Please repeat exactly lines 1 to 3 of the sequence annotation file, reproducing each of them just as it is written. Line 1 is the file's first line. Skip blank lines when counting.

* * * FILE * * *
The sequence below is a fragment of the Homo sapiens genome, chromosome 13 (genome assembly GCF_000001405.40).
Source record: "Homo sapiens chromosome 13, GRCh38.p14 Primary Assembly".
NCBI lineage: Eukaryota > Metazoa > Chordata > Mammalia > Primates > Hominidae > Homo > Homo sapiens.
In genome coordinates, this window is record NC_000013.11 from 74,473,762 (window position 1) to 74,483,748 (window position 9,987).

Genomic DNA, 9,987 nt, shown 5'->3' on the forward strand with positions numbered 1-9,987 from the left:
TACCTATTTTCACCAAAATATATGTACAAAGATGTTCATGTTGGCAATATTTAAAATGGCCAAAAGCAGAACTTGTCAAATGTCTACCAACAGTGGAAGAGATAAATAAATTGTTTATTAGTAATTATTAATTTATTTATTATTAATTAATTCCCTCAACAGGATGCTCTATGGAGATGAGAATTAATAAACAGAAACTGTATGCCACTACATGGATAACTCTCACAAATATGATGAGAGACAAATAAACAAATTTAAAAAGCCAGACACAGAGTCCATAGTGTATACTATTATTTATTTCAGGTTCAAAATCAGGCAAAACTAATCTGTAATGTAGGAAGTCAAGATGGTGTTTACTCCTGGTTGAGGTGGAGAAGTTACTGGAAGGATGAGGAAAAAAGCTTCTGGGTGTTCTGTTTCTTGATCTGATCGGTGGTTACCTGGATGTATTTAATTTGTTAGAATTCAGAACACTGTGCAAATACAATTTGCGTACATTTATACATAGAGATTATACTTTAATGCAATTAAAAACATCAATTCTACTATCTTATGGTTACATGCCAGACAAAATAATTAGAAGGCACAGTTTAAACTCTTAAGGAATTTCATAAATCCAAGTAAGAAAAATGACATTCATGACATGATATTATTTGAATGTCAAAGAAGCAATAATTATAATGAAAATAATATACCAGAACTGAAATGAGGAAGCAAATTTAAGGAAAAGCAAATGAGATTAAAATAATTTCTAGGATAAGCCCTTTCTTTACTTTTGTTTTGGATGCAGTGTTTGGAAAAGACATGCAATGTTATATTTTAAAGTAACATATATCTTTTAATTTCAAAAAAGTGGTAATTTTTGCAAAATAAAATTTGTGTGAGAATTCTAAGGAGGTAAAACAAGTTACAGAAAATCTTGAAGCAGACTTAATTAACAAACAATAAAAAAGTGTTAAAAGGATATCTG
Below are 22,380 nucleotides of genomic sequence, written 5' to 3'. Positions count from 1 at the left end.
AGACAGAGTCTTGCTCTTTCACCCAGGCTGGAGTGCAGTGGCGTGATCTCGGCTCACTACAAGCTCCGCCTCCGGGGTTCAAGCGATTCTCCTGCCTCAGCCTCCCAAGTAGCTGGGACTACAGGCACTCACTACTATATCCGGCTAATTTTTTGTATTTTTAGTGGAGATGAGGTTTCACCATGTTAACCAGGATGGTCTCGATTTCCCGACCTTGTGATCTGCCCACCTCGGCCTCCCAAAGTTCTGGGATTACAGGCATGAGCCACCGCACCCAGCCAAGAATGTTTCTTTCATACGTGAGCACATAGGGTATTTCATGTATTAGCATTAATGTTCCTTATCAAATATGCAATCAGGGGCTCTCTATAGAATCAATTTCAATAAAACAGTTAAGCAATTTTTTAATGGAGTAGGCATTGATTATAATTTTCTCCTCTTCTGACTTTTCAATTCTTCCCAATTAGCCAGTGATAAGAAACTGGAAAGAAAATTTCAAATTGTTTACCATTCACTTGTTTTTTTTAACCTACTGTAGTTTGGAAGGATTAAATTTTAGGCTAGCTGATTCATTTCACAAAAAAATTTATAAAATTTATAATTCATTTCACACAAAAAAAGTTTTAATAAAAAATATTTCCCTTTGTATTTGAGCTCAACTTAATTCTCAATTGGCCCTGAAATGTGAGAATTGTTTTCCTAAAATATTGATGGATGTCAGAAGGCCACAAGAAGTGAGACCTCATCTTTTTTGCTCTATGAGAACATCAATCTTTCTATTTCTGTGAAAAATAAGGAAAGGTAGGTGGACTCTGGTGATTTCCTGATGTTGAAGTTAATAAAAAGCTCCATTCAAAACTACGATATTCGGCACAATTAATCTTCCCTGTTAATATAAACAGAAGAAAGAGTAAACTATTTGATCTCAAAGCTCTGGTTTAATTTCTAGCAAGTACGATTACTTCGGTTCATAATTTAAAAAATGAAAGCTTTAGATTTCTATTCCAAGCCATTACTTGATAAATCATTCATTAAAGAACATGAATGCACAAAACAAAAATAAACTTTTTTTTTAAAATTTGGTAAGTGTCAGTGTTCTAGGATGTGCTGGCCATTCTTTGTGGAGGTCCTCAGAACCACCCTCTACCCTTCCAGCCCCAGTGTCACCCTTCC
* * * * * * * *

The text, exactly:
The sequence below is a fragment of the Homo sapiens genome, chromosome 13 (genome assembly GCF_000001405.40).
Source record: "Homo sapiens chromosome 13, GRCh38.p14 Primary Assembly".
NCBI lineage: Eukaryota > Metazoa > Chordata > Mammalia > Primates > Hominidae > Homo > Homo sapiens.